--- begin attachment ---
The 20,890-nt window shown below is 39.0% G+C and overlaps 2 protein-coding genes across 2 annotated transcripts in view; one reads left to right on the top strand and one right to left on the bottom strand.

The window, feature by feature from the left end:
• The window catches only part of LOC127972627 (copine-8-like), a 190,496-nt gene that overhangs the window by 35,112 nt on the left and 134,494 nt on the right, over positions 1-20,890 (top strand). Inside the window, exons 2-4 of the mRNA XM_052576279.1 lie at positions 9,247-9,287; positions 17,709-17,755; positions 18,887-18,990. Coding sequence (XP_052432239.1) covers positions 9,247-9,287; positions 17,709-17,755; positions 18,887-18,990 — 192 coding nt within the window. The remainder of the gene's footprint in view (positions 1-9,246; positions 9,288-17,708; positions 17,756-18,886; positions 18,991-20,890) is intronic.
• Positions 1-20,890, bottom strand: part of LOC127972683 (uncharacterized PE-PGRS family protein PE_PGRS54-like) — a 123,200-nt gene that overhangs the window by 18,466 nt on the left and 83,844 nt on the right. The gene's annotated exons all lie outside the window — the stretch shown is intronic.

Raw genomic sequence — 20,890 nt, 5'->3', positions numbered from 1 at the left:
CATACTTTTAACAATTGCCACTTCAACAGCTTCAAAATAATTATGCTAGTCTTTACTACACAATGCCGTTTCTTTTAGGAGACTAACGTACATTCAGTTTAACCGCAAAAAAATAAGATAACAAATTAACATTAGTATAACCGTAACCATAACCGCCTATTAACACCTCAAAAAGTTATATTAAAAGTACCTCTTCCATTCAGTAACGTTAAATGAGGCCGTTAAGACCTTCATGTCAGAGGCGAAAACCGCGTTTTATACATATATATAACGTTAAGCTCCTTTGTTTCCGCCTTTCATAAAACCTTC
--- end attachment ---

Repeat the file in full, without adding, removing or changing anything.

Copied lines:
The 20,890-nt window shown below is 39.0% G+C and overlaps 2 protein-coding genes across 2 annotated transcripts in view; one reads left to right on the top strand and one right to left on the bottom strand.

The window, feature by feature from the left end:
• The window catches only part of LOC127972627 (copine-8-like), a 190,496-nt gene that overhangs the window by 35,112 nt on the left and 134,494 nt on the right, over positions 1-20,890 (top strand). Inside the window, exons 2-4 of the mRNA XM_052576279.1 lie at positions 9,247-9,287; positions 17,709-17,755; positions 18,887-18,990. Coding sequence (XP_052432239.1) covers positions 9,247-9,287; positions 17,709-17,755; positions 18,887-18,990 — 192 coding nt within the window. The remainder of the gene's footprint in view (positions 1-9,246; positions 9,288-17,708; positions 17,756-18,886; positions 18,991-20,890) is intronic.
• Positions 1-20,890, bottom strand: part of LOC127972683 (uncharacterized PE-PGRS family protein PE_PGRS54-like) — a 123,200-nt gene that overhangs the window by 18,466 nt on the left and 83,844 nt on the right. The gene's annotated exons all lie outside the window — the stretch shown is intronic.

Raw genomic sequence — 20,890 nt, 5'->3', positions numbered from 1 at the left:
CATACTTTTAACAATTGCCACTTCAACAGCTTCAAAATAATTATGCTAGTCTTTACTACACAATGCCGTTTCTTTTAGGAGACTAACGTACATTCAGTTTAACCGCAAAAAAATAAGATAACAAATTAACATTAGTATAACCGTAACCATAACCGCCTATTAACACCTCAAAAAGTTATATTAAAAGTACCTCTTCCATTCAGTAACGTTAAATGAGGCCGTTAAGACCTTCATGTCAGAGGCGAAAACCGCGTTTTATACATATATATAACGTTAAGCTCCTTTGTTTCCGCCTTTCATAAAACCTTC